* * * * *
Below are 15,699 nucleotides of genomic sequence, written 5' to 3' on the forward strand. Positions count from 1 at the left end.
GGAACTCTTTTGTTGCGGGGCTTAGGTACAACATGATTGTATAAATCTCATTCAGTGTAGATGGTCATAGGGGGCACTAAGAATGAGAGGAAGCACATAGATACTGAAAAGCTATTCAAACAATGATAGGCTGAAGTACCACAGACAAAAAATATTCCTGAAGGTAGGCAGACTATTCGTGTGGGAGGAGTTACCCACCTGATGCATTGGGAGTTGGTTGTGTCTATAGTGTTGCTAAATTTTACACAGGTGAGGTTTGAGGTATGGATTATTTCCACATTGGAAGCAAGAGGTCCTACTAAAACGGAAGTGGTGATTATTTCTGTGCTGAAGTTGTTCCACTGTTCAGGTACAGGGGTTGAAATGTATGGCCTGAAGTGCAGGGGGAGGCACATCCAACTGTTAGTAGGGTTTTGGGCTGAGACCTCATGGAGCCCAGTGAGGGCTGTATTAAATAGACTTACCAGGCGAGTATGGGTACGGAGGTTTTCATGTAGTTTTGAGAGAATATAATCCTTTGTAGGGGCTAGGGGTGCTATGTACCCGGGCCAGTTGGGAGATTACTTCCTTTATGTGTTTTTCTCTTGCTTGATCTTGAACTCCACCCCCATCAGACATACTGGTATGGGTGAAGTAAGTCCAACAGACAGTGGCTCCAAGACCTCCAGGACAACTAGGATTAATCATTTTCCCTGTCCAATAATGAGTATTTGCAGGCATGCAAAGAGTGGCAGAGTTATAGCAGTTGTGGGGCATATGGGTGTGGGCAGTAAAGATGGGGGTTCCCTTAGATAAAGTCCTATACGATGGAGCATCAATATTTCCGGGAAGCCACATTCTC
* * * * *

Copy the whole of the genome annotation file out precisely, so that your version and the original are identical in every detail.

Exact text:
Below are 15,699 nucleotides of genomic sequence, written 5' to 3' on the forward strand. Positions count from 1 at the left end.
GGAACTCTTTTGTTGCGGGGCTTAGGTACAACATGATTGTATAAATCTCATTCAGTGTAGATGGTCATAGGGGGCACTAAGAATGAGAGGAAGCACATAGATACTGAAAAGCTATTCAAACAATGATAGGCTGAAGTACCACAGACAAAAAATATTCCTGAAGGTAGGCAGACTATTCGTGTGGGAGGAGTTACCCACCTGATGCATTGGGAGTTGGTTGTGTCTATAGTGTTGCTAAATTTTACACAGGTGAGGTTTGAGGTATGGATTATTTCCACATTGGAAGCAAGAGGTCCTACTAAAACGGAAGTGGTGATTATTTCTGTGCTGAAGTTGTTCCACTGTTCAGGTACAGGGGTTGAAATGTATGGCCTGAAGTGCAGGGGGAGGCACATCCAACTGTTAGTAGGGTTTTGGGCTGAGACCTCATGGAGCCCAGTGAGGGCTGTATTAAATAGACTTACCAGGCGAGTATGGGTACGGAGGTTTTCATGTAGTTTTGAGAGAATATAATCCTTTGTAGGGGCTAGGGGTGCTATGTACCCGGGCCAGTTGGGAGATTACTTCCTTTATGTGTTTTTCTCTTGCTTGATCTTGAACTCCACCCCCATCAGACATACTGGTATGGGTGAAGTAAGTCCAACAGACAGTGGCTCCAAGACCTCCAGGACAACTAGGATTAATCATTTTCCCTGTCCAATAATGAGTATTTGCAGGCATGCAAAGAGTGGCAGAGTTATAGCAGTTGTGGGGCATATGGGTGTGGGCAGTAAAGATGGGGGTTCCCTTAGATAAAGTCCTATACGATGGAGCATCAATATTTCCGGGAAGCCACATTCTC